1. Mao J, Pfeifer S, Zheng XE, Schlegel P, & Sedrakyan A. Population-based estimates of the prevalence of uterine sarcoma among patients with leiomyomata undergoing surgical treatment. JAMA surg. 2015;150(4):368-70.
        http://www.ncbi.nlm.nih.gov/pubmed/25650751
        Uterine fibroids are one of the most common benign gynecologic diseases among women. As an alternative to traditional open surgery, a minimally invasive approach using electric morcellation has been performed on selected cases. However, due to the concern of spreading unsuspected uterine sarcoma within the body, the FDA discouraged the use of morcellators in treating uterine fibroids in 2014. This study, using the California state database and the SEER cancer registry, estimated the overall prevalence of unsuspected uterine sarcoma among women with uterine fibroids undergoing surgery is 0.17% to 0.30%. Prevalence was higher for women over the age of 60. This study also evaluated the risks of mortality and major complications following open fibroids resection and found some evidence of risks depending on age, suggesting that a benefit and harm discussion should be carried out between the physician and patient before surgery.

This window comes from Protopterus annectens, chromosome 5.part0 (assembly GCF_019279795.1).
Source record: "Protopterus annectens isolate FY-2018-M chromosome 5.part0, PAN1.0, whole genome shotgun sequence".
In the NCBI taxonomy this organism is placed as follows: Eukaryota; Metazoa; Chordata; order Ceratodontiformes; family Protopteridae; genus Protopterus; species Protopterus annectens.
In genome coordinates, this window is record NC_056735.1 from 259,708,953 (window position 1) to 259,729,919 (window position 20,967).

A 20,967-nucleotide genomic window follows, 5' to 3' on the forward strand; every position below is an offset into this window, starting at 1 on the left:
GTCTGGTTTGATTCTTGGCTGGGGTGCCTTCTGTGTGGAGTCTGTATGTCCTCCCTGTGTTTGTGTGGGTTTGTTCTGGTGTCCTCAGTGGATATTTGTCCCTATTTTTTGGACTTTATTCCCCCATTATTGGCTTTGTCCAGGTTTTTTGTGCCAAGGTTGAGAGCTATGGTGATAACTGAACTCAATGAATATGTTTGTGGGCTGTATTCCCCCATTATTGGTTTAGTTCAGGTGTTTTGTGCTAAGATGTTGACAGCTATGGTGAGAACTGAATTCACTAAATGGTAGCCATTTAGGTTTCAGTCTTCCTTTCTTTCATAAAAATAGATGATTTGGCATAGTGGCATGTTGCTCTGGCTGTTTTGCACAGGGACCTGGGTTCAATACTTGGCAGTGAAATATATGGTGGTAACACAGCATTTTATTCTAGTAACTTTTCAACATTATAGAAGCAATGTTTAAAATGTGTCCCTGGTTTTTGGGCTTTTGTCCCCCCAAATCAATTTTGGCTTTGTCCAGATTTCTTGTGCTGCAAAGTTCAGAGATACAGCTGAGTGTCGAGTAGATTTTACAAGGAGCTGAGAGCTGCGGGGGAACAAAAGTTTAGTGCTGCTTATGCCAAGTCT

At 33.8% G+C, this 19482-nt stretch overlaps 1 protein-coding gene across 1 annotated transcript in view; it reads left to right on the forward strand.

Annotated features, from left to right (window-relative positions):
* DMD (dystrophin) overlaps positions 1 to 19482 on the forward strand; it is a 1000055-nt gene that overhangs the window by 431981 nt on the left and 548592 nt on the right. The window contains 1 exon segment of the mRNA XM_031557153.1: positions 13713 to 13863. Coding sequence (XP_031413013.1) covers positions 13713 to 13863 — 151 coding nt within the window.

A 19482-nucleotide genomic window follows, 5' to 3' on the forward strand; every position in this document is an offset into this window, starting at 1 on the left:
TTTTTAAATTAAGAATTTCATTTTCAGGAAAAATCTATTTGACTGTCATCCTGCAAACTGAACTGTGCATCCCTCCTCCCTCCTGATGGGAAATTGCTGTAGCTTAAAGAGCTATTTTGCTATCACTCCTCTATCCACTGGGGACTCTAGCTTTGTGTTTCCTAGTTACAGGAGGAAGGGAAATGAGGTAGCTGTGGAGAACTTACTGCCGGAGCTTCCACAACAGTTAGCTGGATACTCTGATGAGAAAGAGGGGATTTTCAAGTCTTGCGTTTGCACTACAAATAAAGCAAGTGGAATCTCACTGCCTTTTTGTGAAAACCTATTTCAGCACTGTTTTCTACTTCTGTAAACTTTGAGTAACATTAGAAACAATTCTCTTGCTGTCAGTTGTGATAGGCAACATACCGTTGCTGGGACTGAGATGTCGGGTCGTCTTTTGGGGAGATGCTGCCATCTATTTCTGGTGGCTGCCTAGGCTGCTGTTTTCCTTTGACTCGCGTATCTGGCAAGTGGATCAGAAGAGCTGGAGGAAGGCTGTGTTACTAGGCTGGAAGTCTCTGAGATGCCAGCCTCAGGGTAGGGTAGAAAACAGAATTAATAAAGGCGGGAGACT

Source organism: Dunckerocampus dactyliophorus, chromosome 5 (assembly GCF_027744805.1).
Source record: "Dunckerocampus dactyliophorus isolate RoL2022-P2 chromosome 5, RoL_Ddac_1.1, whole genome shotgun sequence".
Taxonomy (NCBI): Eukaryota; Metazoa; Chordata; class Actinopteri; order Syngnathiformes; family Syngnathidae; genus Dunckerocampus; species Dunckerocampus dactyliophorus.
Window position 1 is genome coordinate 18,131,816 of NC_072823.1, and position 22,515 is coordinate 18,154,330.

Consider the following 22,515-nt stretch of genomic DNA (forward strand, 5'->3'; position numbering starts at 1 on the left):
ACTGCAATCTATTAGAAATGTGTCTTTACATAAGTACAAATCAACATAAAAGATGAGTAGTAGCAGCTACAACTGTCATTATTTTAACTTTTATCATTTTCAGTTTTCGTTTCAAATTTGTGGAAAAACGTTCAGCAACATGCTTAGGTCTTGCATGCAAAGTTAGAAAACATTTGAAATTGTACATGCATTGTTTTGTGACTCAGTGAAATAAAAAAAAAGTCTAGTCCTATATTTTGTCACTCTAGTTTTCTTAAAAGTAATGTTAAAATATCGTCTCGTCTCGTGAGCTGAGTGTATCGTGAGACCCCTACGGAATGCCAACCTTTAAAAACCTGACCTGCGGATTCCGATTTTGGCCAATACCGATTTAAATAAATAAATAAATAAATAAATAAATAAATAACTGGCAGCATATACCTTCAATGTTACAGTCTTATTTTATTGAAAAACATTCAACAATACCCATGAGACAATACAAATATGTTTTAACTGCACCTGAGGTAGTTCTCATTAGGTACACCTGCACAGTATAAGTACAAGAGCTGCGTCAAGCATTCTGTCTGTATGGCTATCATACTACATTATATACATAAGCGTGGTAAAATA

2. Mao J, Pfeifer S, Schlegel P, & Sedrakyan A. Safety and efficacy of hysteroscopic sterilization compared with laparoscopic sterilization: an observational cohort study. BMJ 2015;351:h5162.
        http://www.bmj.com/content/351/bmj.h5162
        Female sterilization is one of the most commonly used methods of contraception, and is traditionally performed via laparoscopy to ligate fallopian tubes of both sides. Since the introduction of the Essure device 12 years ago, interval sterilization can be also performed by inserting the device with hysteroscopy. With the increasing use of Essure, there have been reports to the FDA of adverse events, and the efficacy has also been questioned. The present study compared the safety and efficacy of Essure-based hysteroscopic sterilization to the traditional laparoscopic procedure. Short-term adverse events following both procedures were rare. Hysteroscopic and laparoscopic sterilization also had similar risks of unintended pregnancy following surgery. However, the Essure procedure was associated with a 10 times higher risk of reoperation within the first year following surgery.
      3. Sedrakyan A, Chughtai B, & Mao J. Regulatory warnings and use of surgical mesh in pelvic organ prolapse. JAMA Intern Med. 2015.
        http://archinte.jamanetwork.com/article.aspx?articleid=2475021